While book bans have increased nationwide in the past few years, they have been a controversial issue for centuries, said Trisha Tucker, an associate professor of writing at the University of Southern California’s College of Letters, Arts and Sciences.
“Knowing more about and sharing more about the actual changing narratives about children — about how they read, about what’s dangerous for them — can help us realize that none of this is natural or universal,” she said.
Last year, the American Library Association documented 1,269 attempts to censor over 2,500 unique library books and resources. Of these, 90% were part of requests to censor multiple titles at once.
Officials banned books last year in 138 school districts across 32 states, according to PEN America.
In the latest ban attempt that drew nationwide attention, a Miami-Dade County, Florida, school responding to one parent’s complaint restricted the poem “The Hill We Climb,” by Amanda Gorman, a Black poet who had read it at President Joe Biden’s inauguration. The Republican-controlled Florida legislature passed a number of laws regarding books in schools, including one defining “adequate instructional materials” in K-12 schools.
The Florida laws have created confusion around book bans, causing some districts to keep books from shelves and critics to complain about decisions being made behind the scenes, the Miami Herald reported.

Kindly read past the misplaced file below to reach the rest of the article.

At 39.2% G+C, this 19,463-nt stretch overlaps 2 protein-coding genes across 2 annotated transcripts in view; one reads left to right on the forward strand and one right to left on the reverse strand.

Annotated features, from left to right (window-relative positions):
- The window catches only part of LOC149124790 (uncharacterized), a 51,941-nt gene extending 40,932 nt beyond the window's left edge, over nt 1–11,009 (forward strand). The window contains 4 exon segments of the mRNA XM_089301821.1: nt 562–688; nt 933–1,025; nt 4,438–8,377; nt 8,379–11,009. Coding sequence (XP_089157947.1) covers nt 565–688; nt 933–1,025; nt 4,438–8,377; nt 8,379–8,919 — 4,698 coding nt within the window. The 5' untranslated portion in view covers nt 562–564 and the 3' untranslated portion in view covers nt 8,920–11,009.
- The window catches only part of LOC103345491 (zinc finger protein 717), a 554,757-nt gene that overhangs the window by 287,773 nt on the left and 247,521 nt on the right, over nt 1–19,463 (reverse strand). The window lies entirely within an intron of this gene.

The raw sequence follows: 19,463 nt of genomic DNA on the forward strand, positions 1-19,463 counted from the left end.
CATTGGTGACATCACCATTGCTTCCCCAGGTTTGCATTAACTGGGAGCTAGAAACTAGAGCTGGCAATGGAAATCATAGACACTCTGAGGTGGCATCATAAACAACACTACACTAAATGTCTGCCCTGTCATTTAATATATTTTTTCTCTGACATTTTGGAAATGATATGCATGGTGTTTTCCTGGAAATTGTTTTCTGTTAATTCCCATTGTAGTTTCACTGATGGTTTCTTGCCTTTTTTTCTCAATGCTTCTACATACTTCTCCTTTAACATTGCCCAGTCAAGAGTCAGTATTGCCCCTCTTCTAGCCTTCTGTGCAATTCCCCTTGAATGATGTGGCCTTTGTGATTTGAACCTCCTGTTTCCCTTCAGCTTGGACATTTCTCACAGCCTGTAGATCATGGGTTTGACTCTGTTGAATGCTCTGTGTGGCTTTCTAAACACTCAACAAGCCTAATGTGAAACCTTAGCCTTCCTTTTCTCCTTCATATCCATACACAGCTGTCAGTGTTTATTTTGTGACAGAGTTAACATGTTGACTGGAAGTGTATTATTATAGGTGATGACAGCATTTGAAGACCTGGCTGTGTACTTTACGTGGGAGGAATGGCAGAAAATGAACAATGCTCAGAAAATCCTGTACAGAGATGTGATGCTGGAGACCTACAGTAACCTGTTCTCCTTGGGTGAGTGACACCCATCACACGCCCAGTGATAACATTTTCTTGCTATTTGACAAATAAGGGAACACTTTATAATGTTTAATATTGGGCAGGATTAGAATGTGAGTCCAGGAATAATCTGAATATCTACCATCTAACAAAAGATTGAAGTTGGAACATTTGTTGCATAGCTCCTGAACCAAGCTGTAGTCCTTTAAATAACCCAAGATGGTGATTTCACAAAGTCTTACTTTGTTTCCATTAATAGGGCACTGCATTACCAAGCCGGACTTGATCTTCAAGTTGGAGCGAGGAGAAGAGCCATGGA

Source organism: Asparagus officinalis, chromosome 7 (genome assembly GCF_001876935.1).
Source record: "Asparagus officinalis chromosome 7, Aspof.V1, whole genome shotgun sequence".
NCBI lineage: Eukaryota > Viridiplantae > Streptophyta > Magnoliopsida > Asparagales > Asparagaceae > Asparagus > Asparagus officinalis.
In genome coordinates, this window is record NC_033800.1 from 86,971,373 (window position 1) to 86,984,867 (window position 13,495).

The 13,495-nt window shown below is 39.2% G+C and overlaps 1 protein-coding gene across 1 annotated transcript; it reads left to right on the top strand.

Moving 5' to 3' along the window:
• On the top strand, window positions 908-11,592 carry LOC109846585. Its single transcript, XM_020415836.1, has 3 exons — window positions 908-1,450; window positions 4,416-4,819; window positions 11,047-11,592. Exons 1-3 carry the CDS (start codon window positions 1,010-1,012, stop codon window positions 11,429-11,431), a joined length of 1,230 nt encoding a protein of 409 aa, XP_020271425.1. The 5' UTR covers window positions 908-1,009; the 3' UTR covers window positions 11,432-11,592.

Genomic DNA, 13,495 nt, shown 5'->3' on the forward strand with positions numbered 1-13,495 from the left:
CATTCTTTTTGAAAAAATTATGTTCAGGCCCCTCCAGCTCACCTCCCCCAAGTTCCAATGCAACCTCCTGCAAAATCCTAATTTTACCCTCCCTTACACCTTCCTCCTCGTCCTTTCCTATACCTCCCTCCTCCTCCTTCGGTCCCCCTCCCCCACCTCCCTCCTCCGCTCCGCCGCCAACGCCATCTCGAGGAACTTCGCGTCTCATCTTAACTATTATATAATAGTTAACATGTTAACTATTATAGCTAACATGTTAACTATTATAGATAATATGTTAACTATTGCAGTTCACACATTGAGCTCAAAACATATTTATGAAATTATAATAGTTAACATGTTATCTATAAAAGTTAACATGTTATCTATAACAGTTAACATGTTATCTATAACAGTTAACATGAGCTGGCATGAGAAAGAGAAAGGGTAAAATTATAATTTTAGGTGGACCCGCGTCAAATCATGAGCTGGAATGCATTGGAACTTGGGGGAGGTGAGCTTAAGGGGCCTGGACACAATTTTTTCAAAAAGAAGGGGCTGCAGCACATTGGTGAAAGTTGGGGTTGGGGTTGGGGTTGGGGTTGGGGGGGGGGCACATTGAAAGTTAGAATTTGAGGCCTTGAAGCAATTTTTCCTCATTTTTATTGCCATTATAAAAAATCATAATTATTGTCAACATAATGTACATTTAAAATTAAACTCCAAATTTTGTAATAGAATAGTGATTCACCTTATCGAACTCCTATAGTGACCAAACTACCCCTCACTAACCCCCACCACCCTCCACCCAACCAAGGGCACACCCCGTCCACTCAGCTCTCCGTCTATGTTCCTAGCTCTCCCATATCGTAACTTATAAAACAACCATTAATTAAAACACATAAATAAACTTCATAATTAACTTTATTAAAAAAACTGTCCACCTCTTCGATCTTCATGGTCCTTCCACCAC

Addressing book bans in a news conference this June, Biden announced the Department of Education’s Office for Civil Rights will appoint a new coordinator to “address the growing threat that book bans pose for the civil rights of students.” Efforts to ban books disproportionally single out titles about LGBTQ+ communities and communities of color.
In Connecticut, two Republican members of the Newtown Board of Education resigned in May after the board deadlocked in a 3-3 vote over whether to ban two books. Democratic lawmakers in the state recently proposed a bill that would allow municipalities to designate “sanctuary libraries” for banned or censored books.
Illinois this week became the first state to pass legislation effectively ending book bans in the state. The bill signed into law by Democratic Gov. JB Pritzker will block state funding for public schools and libraries that ban books. It takes effect in January 2024.
In Virginia, Eden Heilman, the legal director of the state chapter of the ACLU, said the legislation there remains “problematic.”
“I think what’s happening is — for example, in Spotsylvania — they’re misinterpreting Virginia code to empower themselves to take these bold, broad measures that aren’t authorized in the law,” Heilman said.